Ads by Amazon

Monday, July 13, 2009

Steps For Financial Freedom

In this post I will list my financial steps that I am taking in order to make myself financially independent by the time that I retire. My personal goal is to retire at age 45. I am a teacher, so the lure of a full pension will probably prevent that, but the goal remains that at age 45 I will be able to work as much or as little as I want.

What do I consider to be financially independent? That is to have enough passive income available to cover my expenses in a month. Passive income can be interest on investments, income from businesses, income from rental properties, or basically any way that I do not have to be active in order to earn money. Financially free means that I will have the choice to continue to work or not. I am a teacher and I love what I do (even so much that I teach summer school as well but more on that in the future), but I can see that the time would come that I would want to be out of the classroom. Some teachers go into administration (principal, vice-principal) or work at the local board of education or the Ministry of Education, but (as of now) these don’t have much of a pull for me.

Here is the list of what I am trying to do in order for this to happen:

Pay Yourself First: the age old adage, which is to give yourself part of your salary as a bill to yourself. Generally it is considered to be 10-15%. This would go into long term savings. In Canada, we are lucky enough to have the RRSP available to us, giving us a tax benefit now and long-term savings, and you have the opportunity to save up to 18% of your salary in this manner. As a teacher, my pension affects this, so I am only able to contribute 9% of my salary into RRSPs. The second option (which I prefer) is the Tax Free Savings Account. You pay taxes on your money now, but it can grow tax free in your investments and you can (most importantly), withdraw it tax free at any time. There is a limit of $5000 invested per year that you can put into here, but I think this is a great opportunity for people. For now, my index and dividend mutual funds are in the RRSP and my fixed investments are in the TFSA, but I will discuss in future posts what I hope to do.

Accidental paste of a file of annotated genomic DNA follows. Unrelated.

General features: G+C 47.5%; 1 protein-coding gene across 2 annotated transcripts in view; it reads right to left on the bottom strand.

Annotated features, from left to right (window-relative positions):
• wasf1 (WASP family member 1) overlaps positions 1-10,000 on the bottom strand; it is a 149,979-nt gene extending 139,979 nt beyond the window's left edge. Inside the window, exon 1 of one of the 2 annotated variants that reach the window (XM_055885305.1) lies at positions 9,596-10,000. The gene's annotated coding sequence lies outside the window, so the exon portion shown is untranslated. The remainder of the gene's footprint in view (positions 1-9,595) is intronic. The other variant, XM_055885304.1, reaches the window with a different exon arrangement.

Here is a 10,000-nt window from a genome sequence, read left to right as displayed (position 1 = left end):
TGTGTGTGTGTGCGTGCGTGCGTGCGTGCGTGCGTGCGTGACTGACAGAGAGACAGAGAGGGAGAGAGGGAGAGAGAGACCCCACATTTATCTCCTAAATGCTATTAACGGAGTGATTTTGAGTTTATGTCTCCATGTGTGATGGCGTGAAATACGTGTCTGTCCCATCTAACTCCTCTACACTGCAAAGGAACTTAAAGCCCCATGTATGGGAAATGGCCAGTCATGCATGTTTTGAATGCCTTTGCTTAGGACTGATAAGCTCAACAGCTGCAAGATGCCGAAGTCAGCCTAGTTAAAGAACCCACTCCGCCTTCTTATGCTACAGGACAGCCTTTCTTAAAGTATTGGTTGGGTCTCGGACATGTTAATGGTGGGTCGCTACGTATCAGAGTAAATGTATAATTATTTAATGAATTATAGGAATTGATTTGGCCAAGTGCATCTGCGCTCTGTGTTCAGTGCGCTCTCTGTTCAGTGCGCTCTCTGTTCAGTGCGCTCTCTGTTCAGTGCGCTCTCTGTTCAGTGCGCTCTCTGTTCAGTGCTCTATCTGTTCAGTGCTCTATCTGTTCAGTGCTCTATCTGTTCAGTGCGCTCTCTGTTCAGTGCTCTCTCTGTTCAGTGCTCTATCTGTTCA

Spend Less Than You Earn In Each Month: Although this is obvious, it is a goal that I live by. Each paycheque, I should owe less than I did the paycheque before. In order to get wealthy, this is what you have to do. I will talk about how I try to do this in future posts, but you can do it by cutting what you spend (some call this being frugal) or increasing what you earn.

Be Loan Free: Great advice that I read is that the only loans that could be considered good are for a house or education. These are assets that (should) appreciate in value or make you more valuable (with more earning potential). This means that anything else that I purchase, I have to save for. This goes for automobiles, winter coats, vacations, groceries, extra courses that I take, big screen televisions and everything else in between. I have a mortgage and am finishing off my loans for school, but I intend that these will be the last loans that I take in my life.

Increase Passive Income: I consider these investments to be ways to make money without doing anything (or not much). My personal goals will be to purchase a second house and rent it out at age 35 (when my current loans are paid off), and then purchase a third house and rent it out at age 40. The dream would be to have my current house and the two investment properties paid off at age 45, and then sell some of them and purchase an apartment building of some kind that could be managed for me. The other way is to increase your assets and have them earn money for you. My investing strategies will be discussed in future posts.

Limit Discretionary Spending: Right now I am living out of buckets, that is I choose to spend cash for all of my purchases every paycheque, and if I run out of cash, then I stop spending. My Master Card is now used only for medical supplies that I order online. This will be discussed in future posts.

Learn Constantly: One of the reasons that I started this blog was to help keep myself up on the world of personal finance. One of the reasons that I am a teacher is that I consider keeping your mind open and active to learning is the most important thing of all. I have an open mind towards most things, including finance, so if some new possibility opens itself up, I can change my fundamentals (with enough information). I take courses (for my job) every summer and teach summer school, and hope to eventually take some financial courses. I have at least a dozen personal finance books and go to the library constantly for old books to get new ideas (for me). Even if the fundamentals are the same, each book is unique and has some good ideas.

To conclude, feel free to leave a comment if you have something to add to my list, or have things that I am doing that you feel are incorrect. Thanks!

No comments:

Post a Comment